Monday, May 16, 2011

Ladies All

Lady Wallace, the Scottish author and translator mentioned in my last post, was said by Sir Walter Scott, in an 1825 letter to his son, to be “a very pleasant woman, [who] plays on the harp delightfully.” It should be noted that she was not Lady Wallace at the time, however; she was the baronetess of Newton Don. In 1825 her husband was Sir Alexander Don, sixth baronet of Newton Don. She had two children: Sir William Henry Don, 7th Baronet, the actor; and Alexina Harriet, who married Sir Frederick Acclom Milbank, bart., of Hart and Hartlepool.

Sir Alexander died in 1826, and in 1836 his widow married again, to Sir James Maxwell Wallace, K.H., of Ainderby Hall, near Northallerton, an officer who had served under Wellington at Quatre Bras and Waterloo, was afterwards lieutenant-colonel of the 5th dragoon guards (when Prince Leopold, afterwards king of the Belgians, was colonel), and died on 3 February 1967 as general and colonel of the 176th lancers. Lady Wallace died on 12 March 1878 without issue by her second marriage. So says Wikipedia.

Wikipedia is nothing if not complete. Anything you could possibly want to know about a baronet and baronetess can be found here, including how to address one, the fact that a baronet or baronetess is near the bottom of the ranks of nobility, and the revelation that a Duke and Duchess rank higher than a Prince and Princess, which was news to me.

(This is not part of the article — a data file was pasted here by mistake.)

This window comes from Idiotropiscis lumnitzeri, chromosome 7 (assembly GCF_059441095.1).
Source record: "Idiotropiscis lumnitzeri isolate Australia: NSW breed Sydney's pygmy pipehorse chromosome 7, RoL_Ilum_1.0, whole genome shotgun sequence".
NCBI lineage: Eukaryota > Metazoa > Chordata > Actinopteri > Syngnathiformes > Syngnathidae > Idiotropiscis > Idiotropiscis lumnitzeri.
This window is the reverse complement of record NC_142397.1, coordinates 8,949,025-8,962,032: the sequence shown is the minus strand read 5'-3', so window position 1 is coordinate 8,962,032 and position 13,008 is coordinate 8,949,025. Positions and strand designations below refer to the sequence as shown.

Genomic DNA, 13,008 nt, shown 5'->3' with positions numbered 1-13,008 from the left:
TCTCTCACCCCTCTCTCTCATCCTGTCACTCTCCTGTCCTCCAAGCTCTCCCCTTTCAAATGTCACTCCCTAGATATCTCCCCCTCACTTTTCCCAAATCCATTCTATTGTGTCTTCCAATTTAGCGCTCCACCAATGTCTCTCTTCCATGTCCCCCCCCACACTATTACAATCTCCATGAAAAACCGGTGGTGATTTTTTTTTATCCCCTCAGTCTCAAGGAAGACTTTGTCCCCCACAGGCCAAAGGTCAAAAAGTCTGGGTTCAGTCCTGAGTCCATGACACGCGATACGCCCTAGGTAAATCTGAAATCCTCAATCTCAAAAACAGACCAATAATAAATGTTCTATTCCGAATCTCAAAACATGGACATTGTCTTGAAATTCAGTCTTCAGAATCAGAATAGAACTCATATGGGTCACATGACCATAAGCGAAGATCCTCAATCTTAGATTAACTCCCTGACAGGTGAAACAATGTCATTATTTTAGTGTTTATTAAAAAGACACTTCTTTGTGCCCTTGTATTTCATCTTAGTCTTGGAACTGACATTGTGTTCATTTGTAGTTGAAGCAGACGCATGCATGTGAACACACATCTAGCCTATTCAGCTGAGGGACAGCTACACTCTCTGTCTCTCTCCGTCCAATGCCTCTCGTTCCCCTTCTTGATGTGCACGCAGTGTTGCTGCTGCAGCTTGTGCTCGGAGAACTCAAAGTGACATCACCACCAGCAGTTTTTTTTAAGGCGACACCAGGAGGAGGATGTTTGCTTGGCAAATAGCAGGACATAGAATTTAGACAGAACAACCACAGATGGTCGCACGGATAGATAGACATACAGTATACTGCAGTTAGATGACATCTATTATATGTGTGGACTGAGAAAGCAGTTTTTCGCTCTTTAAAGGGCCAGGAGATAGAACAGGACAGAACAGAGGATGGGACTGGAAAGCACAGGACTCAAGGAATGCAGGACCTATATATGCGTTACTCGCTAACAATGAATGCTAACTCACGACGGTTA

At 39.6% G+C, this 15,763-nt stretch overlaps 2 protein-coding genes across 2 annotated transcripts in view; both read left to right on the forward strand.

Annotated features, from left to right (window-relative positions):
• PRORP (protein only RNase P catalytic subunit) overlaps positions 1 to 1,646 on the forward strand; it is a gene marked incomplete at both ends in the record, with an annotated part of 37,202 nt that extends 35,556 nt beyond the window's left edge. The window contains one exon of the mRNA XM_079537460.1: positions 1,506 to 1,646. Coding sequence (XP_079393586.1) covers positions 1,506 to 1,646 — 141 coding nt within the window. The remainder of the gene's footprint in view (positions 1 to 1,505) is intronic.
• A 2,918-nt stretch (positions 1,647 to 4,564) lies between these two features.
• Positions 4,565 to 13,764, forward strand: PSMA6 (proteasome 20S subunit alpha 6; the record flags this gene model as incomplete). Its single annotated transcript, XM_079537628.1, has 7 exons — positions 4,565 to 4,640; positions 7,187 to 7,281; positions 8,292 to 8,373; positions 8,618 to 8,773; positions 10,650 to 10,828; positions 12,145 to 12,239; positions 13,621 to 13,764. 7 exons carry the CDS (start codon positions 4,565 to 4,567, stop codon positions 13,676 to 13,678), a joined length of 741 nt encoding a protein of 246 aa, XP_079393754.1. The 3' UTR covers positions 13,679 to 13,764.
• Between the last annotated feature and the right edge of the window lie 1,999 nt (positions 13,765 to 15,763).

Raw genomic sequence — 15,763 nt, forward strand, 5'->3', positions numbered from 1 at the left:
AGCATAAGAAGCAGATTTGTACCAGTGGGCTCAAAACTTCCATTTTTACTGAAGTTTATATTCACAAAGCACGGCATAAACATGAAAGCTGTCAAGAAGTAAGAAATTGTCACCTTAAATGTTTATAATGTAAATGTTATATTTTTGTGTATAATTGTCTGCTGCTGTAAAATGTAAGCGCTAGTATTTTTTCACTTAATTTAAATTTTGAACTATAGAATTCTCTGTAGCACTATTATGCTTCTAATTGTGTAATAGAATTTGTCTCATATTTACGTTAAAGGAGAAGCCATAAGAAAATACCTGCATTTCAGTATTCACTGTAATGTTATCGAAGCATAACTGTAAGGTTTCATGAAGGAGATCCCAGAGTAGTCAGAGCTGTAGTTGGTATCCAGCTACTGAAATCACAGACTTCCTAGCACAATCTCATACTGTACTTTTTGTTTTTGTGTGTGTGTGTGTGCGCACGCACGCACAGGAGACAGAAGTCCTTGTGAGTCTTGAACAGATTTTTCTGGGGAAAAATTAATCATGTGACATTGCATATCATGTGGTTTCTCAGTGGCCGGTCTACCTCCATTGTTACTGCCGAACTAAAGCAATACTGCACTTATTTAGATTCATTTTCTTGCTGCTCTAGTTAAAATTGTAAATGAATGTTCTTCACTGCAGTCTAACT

When all is said and done, all that and $2.49 will buy you a pound of “I Can’t Believe It’s Not Butter” at your local supermarket.

Sir Walter Scott’s mention of his friends’s lady “playing on the harp delightfully” caught my eye, though, and I immediately thought, as I’m sure you probably did also, of Beatrice Lillie, Lady Peel.

What? You didn’t?

Beatrice Lillie, friend of Noel Coward and Cole Porter, is an artifact from days gone by. She was a comic actress and satirist who parodied the flowery performing style of even earlier decades when arias, declamations, recitations, and poetry readings were all the rage. If she looks the slightest bit familiar to you, you may remember her in her role as the villainous Mrs. Meers, laundress and white slaver, in the 1967 technicolor movie Thoroughly Modern Millie.

I think I remember hearing Bea Lillie perform “I brought my harp to the party, but nobody asked me to play; the others were happy and hearty, but I wasn’t feeling so gay” way back in the dark ages, but I couldn’t find it on Youtube. (Neither could I find Helen Hayes reciting “The White Magnolia,” but that has nothing to do with this post.) So if you have been dying to hear Beatrice Lillie perform, you will simply have to be content with hearing her do “There Are Fairies at the Bottom of our Garden” in a clip from the year 1952 on Ed Sullivan’s television program. And please try to remember that there was nothing more boring in the entire twentieth century than listening to Ed Sullivan talk.

If Beatrice Lillie doesn’t float your boat, maybe you would prefer listening to 5 minutes and 34 seconds of harp music, played delightfully by Ji Min.

And if that doesn’t float your boat either, just remember, there’s always Carrie Underwood.

4 comments:

Theanne and Baron said...

Interesting! Enjoyed your post!

Putz said...

nope this does not float my boat

rhymeswithplague said...

Theanne (and Baron), glad you liked it!

Putz, it's a good thing you live in Utah, then, because the Great Salt Lake will keep you afloat even without a boat.

Loren Christie said...

Mr.Brague,
Very interesting. I always get a kick out of your random, but always related links in your posts. What does died "without issue" mean? Does it mean they had no children?